Moving House With Cats
Cats become familiar with their surroundings and are very suspicious when their normal environment changes, so moving house will naturally affect your cat, and can often be a very daunting an unusual experience for your feline friend. This section helps you make the process of moving house with your cat smoother and less disturbing for you and your pet.
Use A Cattery While You Move House
Before, after and during the move, you may wish to use a cattery. This will keep your cat away from the disruption and chaos that moving house normally brings about. This may need some planning. Many cat owners find it easiest to board their cat in a cattery for a number of days, to include the packing, moving and unpacking.
Keeping Your Cat Happy Before Moving House
If you do not use a cattery, there are many things that you can do to shelter you cat from the chaos of moving house. Prior to packing, many pet owners completely empty one room. The cats' toys and bedding can be placed in this room with a cat carrier. Encourage your cat to use this room - their toys and bedding will help them become familiar with these temporary, quiet surroundings. This method will also help them become familiar with the cat carrier prior to travelling. Remember the food and water! In this way, your cat can be separate from the danger and stress of packing! Just remember to keep the door shut on moving day, and ensure your removal van don't open it for your cat to escape! Remember, with the noise and disruption, your cat will probably want to do just that to get away from it all.
Remember to give your cat all of the love and attention you would do normally. This way your cat won't feel left out or alienated during the house moving process. Make sure your cat knows that he or she isn't being left behind!
Ensure you read our section about travelling with your cat during the move to your new house!
Arriving At Your New Home With Your Cat
Once you arrive at your new home, your cat should be top priority. Place your cat in an empty room, with the cat carrier, bedding and toys. This will help your cat as it will still be familiar with all of this. Also remember food and water! You don't want your cat to escape, so keep the door shut. You can then continue to unpack, with your cat separate from the chaos.
Once the removal men have gone, and things have settled down somewhat, you can open the door to the room your cat is in. Your cat may choose not to come out of the carrier, or may choose to hide. This is only natural. Your cat will deal with the change in its' own way, and it may be some time before he/she starts to explore the new house. Remember to keep external doors and windows closed!
Ensure that your cat is not subject to stress as it becomes used to the new surroundings. As your cat will be indoors for some time, ensure they know where the litter tray, food and water are. Reassure your cat and speak soothingly - all of this helps for smooth adaptation to the new environment! Your cat will also be keen to spread their scent, by rubbing their faces against furniture or walls; this is only natural and all goes toward the pet cat feeling comfortable.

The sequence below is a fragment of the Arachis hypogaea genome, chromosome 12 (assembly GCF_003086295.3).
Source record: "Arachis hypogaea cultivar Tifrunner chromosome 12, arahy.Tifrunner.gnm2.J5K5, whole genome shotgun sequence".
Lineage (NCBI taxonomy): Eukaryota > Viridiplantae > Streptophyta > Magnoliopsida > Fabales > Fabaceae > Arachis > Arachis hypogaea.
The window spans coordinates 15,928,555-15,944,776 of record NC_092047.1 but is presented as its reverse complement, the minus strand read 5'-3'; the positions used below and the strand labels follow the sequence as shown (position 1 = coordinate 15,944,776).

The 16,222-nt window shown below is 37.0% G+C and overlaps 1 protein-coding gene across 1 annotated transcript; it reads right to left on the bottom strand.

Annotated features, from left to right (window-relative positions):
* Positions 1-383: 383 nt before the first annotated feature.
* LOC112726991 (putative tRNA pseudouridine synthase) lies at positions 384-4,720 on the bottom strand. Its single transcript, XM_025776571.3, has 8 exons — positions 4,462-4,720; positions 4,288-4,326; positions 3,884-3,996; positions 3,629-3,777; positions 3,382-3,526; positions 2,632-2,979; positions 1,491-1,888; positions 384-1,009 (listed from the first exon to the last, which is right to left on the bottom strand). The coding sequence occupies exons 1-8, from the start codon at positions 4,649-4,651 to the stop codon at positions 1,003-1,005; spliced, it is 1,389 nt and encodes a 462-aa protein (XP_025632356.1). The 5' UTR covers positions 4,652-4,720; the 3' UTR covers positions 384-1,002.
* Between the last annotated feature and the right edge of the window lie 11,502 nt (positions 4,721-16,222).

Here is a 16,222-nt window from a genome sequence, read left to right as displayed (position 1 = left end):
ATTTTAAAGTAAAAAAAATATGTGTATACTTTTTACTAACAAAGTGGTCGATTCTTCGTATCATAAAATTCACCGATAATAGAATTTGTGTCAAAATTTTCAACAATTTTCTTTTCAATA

Just remember to perform your routine as normal, to ensure your cat is confident that things aren't changing too much. You could even feed your cat smaller portions but more regularly after the move to encourage contact as normal.
Letting Your Cat Explore Outdoors at Your New House
It is advisable to wait three to six weeks before letting your cat outside after moving house. This helps to ensure they are comfortable and safe in their new home. It is a good idea to let your cat outside little by little, and during the day. Many pet owners only do this when their cat is hungry, such that they are inclined to return soon for food!
You may wish to accompany your cat outside to help their confidence to build; letting them a little further away each time. Remember that whatever the circumstances, it is a good idea to ensure your cat has identification or you cat is microchipped.
Tip! If your cat is microchipped, ensure to have your address changed now you have moved house. There may be a small cost involved. The same goes for identification tags - update these straight away.
Your cat may come into contact with others for the first time in their new surroundings. As cats are naturally territorial, there may be some local conflict as a matter of course. You may have to let this happen to an extent, but always ensure you check your cats for wounds or disease if you know they have been fighting. This should calm down quite quickly once your cat has established themselves.
Stop Your Cat Returning To Your Old Home
Many of the above points will help prevent this, but it can still happen, especially if you live near to your old house. This can often happen because the cat is not yet comfortable enough in its' new home. If so, you may have to keep your cat indoors for even longer and repeat the steps above.
If you have ongoing trouble with your cats' behaviour, ensure you consult your vet, who will be able to give you professional advice. They can also point you in the direction of specialist cat behaviour experts.